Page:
9. For a practical, safe, positive assessment, namely that the Association really leads its members, as secular men and women, to a full consecration and dedication recognizable as a complete state of perfection, substantially that of Religious, the following must be carefully weighed:

a) Whether those who are enrolled as members in the stricter sense of the word "over and above the general habitual piety and self¬-denial" without which a life of perfection would be empty and illusory, are making firm and real profession of the three general evangelical counsels in one of the various forms admitted in Provida Mater (Art. III, 2). But in a broader sense there may be members, attached and incorporated in various degrees, who aspire to the perfect life of the Gospel, and try to live it in their own situation but do not, or cannot, rise to a commitment to all three counsels at the higher level;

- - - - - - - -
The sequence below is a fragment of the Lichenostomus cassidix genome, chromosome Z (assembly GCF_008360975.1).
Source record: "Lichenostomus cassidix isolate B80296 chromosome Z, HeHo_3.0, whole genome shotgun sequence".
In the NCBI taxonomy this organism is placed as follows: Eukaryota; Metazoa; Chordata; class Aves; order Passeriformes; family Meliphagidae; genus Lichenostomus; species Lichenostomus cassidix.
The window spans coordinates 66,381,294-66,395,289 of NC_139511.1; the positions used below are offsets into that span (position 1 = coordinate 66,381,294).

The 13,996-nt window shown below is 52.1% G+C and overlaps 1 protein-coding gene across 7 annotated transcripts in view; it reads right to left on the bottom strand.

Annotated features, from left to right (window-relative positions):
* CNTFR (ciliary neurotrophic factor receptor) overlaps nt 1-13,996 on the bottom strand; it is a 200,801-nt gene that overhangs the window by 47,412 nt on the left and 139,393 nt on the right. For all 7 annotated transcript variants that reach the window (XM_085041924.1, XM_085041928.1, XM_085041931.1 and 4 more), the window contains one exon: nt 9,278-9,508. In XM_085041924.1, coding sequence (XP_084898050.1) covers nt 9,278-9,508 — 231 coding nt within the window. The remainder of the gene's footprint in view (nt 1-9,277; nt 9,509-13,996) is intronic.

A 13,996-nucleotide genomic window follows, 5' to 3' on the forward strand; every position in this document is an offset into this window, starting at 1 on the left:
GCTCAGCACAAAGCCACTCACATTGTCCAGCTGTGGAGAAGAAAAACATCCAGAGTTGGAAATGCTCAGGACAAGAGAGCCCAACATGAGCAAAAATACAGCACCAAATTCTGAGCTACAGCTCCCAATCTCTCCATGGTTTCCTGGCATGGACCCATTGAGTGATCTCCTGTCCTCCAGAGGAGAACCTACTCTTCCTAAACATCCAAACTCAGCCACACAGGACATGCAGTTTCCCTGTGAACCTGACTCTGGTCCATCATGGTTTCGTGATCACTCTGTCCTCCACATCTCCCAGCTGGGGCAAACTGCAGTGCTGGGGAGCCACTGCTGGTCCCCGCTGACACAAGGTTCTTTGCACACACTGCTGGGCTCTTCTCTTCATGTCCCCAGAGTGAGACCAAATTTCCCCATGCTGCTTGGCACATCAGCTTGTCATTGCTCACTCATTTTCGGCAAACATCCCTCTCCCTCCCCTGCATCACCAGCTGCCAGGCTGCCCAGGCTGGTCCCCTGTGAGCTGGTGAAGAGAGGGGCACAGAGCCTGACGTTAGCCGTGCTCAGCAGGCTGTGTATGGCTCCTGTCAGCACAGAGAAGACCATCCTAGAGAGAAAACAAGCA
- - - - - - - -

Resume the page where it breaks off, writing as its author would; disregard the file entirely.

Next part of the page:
b) Whether there is a stable, full, mutual bond between members in the specific sense of a) above, and the Association, i.e. whether the member gives himself over completely to the Association and the Association is actually or foreseeably, able and willing to take charge and be canonically responsible. (Art. III, § 3,2);

c) Whether the Association has, or is making efforts to acquire, the houses mentioned in Art. III, § 4 of Provida Mater, and under what terms, for the purposes there mentioned.

d) Whether they are steering clear of things incompatible with a true Secular Institute life, e.g. clothing and common life of a Religious type (Tit. XVII, L. II, C.I.C.) (Art. II, 1; Art. III, 4).

10. As provided in Art. II, I, 2 of the Constitution Provida Mater Ecclesia, without prejudice to Art. X, and Art. II, 1,1, Secular Institutes are neither obliged nor allowed to follow the legislation general or particular, proper to Religious or Societies of Common Life. But the Sacred Congregation may adapt and apply to Secular Institutes, by way of exception, some of the rulings proper to those bodies which are equally in place in a Secular Institute context, and may, due allowance being made for all circumstances, require of Secular Institutes some well tried, more or less general, standards which in the nature of the case apply to both kinds of life.